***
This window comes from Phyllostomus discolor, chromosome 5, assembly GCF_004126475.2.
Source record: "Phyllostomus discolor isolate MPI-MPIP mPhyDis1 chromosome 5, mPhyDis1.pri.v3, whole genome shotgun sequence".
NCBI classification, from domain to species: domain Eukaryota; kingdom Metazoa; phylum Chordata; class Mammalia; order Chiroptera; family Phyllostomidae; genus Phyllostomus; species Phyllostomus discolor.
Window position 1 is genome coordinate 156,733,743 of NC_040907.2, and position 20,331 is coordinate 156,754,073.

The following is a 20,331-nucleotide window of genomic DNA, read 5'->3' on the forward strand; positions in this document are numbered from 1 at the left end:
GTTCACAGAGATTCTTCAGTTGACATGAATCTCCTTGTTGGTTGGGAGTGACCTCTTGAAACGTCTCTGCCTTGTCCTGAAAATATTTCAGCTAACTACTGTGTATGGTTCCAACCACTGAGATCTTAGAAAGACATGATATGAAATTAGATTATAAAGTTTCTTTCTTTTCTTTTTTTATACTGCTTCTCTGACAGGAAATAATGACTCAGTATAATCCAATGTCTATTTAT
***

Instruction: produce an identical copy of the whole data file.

This window comes from Phyllostomus discolor, chromosome 5, assembly GCF_004126475.2.
Source record: "Phyllostomus discolor isolate MPI-MPIP mPhyDis1 chromosome 5, mPhyDis1.pri.v3, whole genome shotgun sequence".
NCBI classification, from domain to species: domain Eukaryota; kingdom Metazoa; phylum Chordata; class Mammalia; order Chiroptera; family Phyllostomidae; genus Phyllostomus; species Phyllostomus discolor.
Window position 1 is genome coordinate 156,733,743 of NC_040907.2, and position 20,331 is coordinate 156,754,073.

The following is a 20,331-nucleotide window of genomic DNA, read 5'->3' on the forward strand; positions in this document are numbered from 1 at the left end:
GTTCACAGAGATTCTTCAGTTGACATGAATCTCCTTGTTGGTTGGGAGTGACCTCTTGAAACGTCTCTGCCTTGTCCTGAAAATATTTCAGCTAACTACTGTGTATGGTTCCAACCACTGAGATCTTAGAAAGACATGATATGAAATTAGATTATAAAGTTTCTTTCTTTTCTTTTTTTATACTGCTTCTCTGACAGGAAATAATGACTCAGTATAATCCAATGTCTATTTAT